Savills News

Hong Kong commercial property prices take a hit in Q3

Hong Kong – 17 Oct 2019 Prominent real estate advisor Savills pointed out in its Q3 Investment Briefing that a volatile economic and social backdrop saw non-residential transaction volumes collapsing by 57% in July and August following a 48% YoY decline in the first half of the year. Local disruption is compounding the negative consequences of the trade war and hitting commercial volumes hard, but retail prices only adjusted mildly compared to the dramatic decline in retail rents; while the office sector saw a rapid decline in buyer appetite.

• The local market is in a state of suspended animation with few office transactions and bleak retail sector
• Discrepancies between asking prices and buyers’ expectations remain significant
• Investors continue to wait and see or look overseas for opportunities in Singapore, Sydney, New York and Los Angeles

Hong Kong – 17 Oct 2019 Prominent real estate advisor Savills pointed out in its Q3 Investment Briefing that a volatile economic and social backdrop saw non-residential transaction volumes collapsing by 57% in July and August following a 48% YoY decline in the first half of the year. Local disruption is compounding the negative consequences of the trade war and hitting commercial volumes hard, but retail prices only adjusted mildly compared to the dramatic decline in retail rents; while the office sector saw a rapid decline in buyer appetite.

The few office transactions recorded over Q3 were driven by either family sales, or long-term holdings offered at modest discounts, or both. The Kowloon office market also saw a marked decline in office transactions with potential buyers looking for a 15% to 20% discount, rare even in this market. Elsewhere transactions were hard to come by with some deals falling through during the due diligence process due to the weak market sentiment. Under such circumstances, some landlords have softened their stance on asking prices, but discrepancies with buyers’ pricing levels are still significant, so volumes may remain low for some time. Grade A office prices declined by 2.9% over Q3 as a result, with Tsim Sha Tsui falling the most (-5.9%), followed by Central (-4.5%), Kowloon East (-2.8%) and Kowloon West (-1.6%). Wanchai / Causeway Bay and Island East office prices remained flat.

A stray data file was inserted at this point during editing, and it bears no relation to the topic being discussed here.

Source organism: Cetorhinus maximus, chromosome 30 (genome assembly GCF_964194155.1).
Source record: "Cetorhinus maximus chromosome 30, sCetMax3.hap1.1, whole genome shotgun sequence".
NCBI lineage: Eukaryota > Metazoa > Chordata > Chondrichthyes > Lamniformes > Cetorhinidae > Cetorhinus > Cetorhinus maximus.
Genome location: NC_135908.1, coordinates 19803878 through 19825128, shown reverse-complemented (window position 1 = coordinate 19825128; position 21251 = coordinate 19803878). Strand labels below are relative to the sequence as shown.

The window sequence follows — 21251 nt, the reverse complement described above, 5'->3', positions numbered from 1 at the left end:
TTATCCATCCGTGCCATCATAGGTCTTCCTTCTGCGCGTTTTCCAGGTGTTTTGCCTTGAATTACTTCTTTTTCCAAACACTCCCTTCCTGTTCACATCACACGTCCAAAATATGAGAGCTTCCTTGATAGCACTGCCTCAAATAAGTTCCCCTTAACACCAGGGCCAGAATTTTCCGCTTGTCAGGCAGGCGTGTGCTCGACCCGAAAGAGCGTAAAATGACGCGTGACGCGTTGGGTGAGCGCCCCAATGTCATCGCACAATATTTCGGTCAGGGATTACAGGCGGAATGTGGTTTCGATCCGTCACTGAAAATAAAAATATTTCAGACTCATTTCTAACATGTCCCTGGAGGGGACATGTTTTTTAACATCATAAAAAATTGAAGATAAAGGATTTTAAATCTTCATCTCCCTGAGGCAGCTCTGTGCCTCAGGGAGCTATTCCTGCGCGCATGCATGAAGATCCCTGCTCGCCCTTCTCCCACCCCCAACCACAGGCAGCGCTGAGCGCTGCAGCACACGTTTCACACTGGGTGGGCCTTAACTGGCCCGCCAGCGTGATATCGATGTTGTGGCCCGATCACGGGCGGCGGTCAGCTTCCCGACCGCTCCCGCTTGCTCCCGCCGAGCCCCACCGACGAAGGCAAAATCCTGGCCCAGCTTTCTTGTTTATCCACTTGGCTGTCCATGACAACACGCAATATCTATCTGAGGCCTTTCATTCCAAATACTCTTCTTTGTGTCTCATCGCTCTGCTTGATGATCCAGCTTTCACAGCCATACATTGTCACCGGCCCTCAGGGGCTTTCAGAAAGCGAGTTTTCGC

The retail sector was the hardest hit by recent social unrest with first street shops and then shopping centres in most areas affected. While rental concessions (including temporary rental reductions and additional rent-free periods) were offered by various mall landlords, street shops saw an increasing number of vacant shops even with rental reductions, in particular in core retail areas where protests have been most common. As such most retail investors adopted a cautious attitude with very few transactions concluded other than the odd collective sale or bargain deal. Other than such outliers where vendors might face financial difficulties, most retail landlords are veteran investors and much more financially sound. While we saw prime street shop rents declining dramatically by 17% in Q3, prices only adjusted by 5% over the same period (Central: -4.1%; Causeway Bay: -5.8%; Tsim Sha Tsui: -5.3%; Mong Kok: -3.2%).

Despite the latest drawback, the Government was still confident enough to launch the topside commercial development of West Kowloon Terminus for tender in Q4 as a single lot.

Mr. Simon Smith, Senior Director, Research & Consultancy commented: “The few transactions recorded in the commercial investment market last quarter were either family sales, evidenced by our transaction of a majority share of Winway Building, or long-term holdings of over 20 to 30 years which have seen substantial gains. The outlook for the sector looks grim with no immediate resolution to both internal and external issues.”

Mr. Peter Yuen, Managing Director, Head of Investment & Sales said: “As we can see, with the business environment becoming more challenging any sustained period of vacancy might test commercial landlords’ willingness to maintain asking prices, and on current evidence office landlords seem more receptive to price reductions than their retail counterparts. If global and local economic conditions continue to worsen, we may see more price adjustment over the next few months, and possibly a heavier fall in the office sector than in the retail sector.”

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